Public Health Offices Prepare for Zombie Apocolypse, You’re Next

Douglas County Public Health staff, along with other public health agencies in west central Minnesota, will participate in a training designed to prepare them and their family members for emergency situations, including a zombie apocalypse. 

This training, spurred by warnings from the Centers for Disease Control (CDC) to prepare for zombies, is not meant as a joke, but a rather silly spin on a serious call to Public Health employees and all Americans to get prepared for emergencies of all types.  It turns out preparing for a zombie attack mimics preparedness for a lot of other events like tornados, disease outbreaks and more.

First, here’s the low down on zombies.  The zombies I’m talking about are probably what you have in mind.  Many of us were introduced to zombies from movies like “Night of the Living Dead”, “Dawn of the Dead” or any of these numerous zombie films.  (Are there really that many?)  For those of you who live completely under a rock, click here to get caught up on zombies.  

Why zombies?  Following the tsunami disaster that hit Japan in March of this year, radiation leaks ensued from a Japanese nuclear plant.  Folks actually asked the CDC if zombies might be a concern.  Word spread and the CDC saw an immediate spike in traffic.  Soon, the CDC used the zombie apocalypse concerns to spur folks into thinking about individual and family preparedness. 

To this campaign, I say brilliant!  As an Emergency Preparedness Coordinator with Douglas County Public Health, I often have the tough task of making sure Public Health employees and the general public is prepared for emergency situations.  Why so tough you ask?  Well, many people don’t care to prepare for emergencies unless they’re absolutely imminent.  In many cases this leaves far too little time to adequately protect themselves and family members.  The threat (real or perceived) of a zombie apocalypse may be just what’s needed to kick start people into getting prepared for all emergencies.  After all, we know the more people have prepared, the better they will be able to handle real world emergencies swiftly and with confidence.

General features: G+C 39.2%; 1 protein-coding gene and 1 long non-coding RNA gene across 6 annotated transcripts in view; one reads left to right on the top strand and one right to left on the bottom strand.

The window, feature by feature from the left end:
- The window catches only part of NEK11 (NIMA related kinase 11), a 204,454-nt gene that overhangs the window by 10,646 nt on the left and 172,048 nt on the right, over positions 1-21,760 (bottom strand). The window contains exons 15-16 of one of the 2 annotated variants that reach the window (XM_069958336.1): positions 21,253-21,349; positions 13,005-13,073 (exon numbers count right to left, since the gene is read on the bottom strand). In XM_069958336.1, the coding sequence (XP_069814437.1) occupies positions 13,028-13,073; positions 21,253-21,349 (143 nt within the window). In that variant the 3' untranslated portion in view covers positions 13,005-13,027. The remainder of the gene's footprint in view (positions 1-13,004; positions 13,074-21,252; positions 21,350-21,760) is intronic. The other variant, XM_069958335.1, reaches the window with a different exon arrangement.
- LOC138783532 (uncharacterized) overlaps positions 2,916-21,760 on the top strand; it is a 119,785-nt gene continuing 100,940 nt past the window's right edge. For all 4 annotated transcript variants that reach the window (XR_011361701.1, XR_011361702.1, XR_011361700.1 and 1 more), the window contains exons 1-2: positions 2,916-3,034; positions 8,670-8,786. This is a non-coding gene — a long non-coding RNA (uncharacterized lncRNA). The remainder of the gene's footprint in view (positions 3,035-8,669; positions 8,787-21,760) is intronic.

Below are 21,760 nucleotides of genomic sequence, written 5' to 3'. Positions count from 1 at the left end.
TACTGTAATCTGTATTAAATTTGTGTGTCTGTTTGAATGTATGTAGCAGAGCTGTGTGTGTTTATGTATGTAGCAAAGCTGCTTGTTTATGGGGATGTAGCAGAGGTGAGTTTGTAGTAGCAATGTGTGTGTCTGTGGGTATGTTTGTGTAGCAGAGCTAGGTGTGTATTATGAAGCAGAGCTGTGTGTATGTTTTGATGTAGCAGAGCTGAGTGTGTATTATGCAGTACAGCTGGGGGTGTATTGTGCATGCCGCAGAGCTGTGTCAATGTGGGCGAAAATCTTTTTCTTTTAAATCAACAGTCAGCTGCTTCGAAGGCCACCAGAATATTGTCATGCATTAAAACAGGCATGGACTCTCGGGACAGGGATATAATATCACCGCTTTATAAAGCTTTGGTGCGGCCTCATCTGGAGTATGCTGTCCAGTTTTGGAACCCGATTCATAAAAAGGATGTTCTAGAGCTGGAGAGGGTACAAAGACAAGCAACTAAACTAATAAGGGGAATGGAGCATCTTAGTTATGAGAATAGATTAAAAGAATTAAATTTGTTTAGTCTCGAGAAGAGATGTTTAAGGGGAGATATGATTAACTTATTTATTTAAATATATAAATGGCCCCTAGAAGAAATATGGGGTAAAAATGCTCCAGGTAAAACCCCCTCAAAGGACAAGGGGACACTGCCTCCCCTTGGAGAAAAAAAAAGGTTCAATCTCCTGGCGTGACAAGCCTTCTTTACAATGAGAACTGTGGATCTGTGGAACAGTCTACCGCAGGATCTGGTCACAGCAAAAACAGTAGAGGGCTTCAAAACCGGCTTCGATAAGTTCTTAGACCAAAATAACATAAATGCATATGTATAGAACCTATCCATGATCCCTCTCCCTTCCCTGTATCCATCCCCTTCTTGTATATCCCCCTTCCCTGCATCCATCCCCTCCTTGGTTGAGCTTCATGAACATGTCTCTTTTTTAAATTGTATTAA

Now it’s your turn to prepare your family.  Soak in these suggestions by the Rear Admiral Ali S. Khan, MD, MPH, Assistant Surgeon General and Director with the Office of Public Health Preparedness and Response.

1. What kinds of emergencies are possible in your area, beyond assaults by brain-slurping undead?

2. Pick a place your family can regroup in case zombies invade your home, or you get evacuated because of a hurricane or flood. One right by your house and one outside your neighborhood is good, in case the undead are on a real rampage.

3. Identify your emergency contacts. This can include the police, fire department, and your local zombie response team. Include one out-of-state contact that you can call during an emergency to let the rest of your family know you are ok.

4. Plan an evacuation route. Remember, hungry zombies don’t stop until they’ve eaten brains and you don’t want them to be yours.  Plan where you would go and multiple routes you would take ahead of time so that the flesh eaters don’t have a chance!  This, by the way, is also helpful when natural disasters strike and you have to take shelter fast.”

Well done Dr. Kahn! 

Finally, I might suggest checking out this short video which includes instructions on what to include in your zombie apocalypse kit to help you survive.  Keep in mind, if you’re not buying the zombie apocalypse thing, the kit will help you be prepared for a variety of other emergencies.  Better to be safe than sorry!

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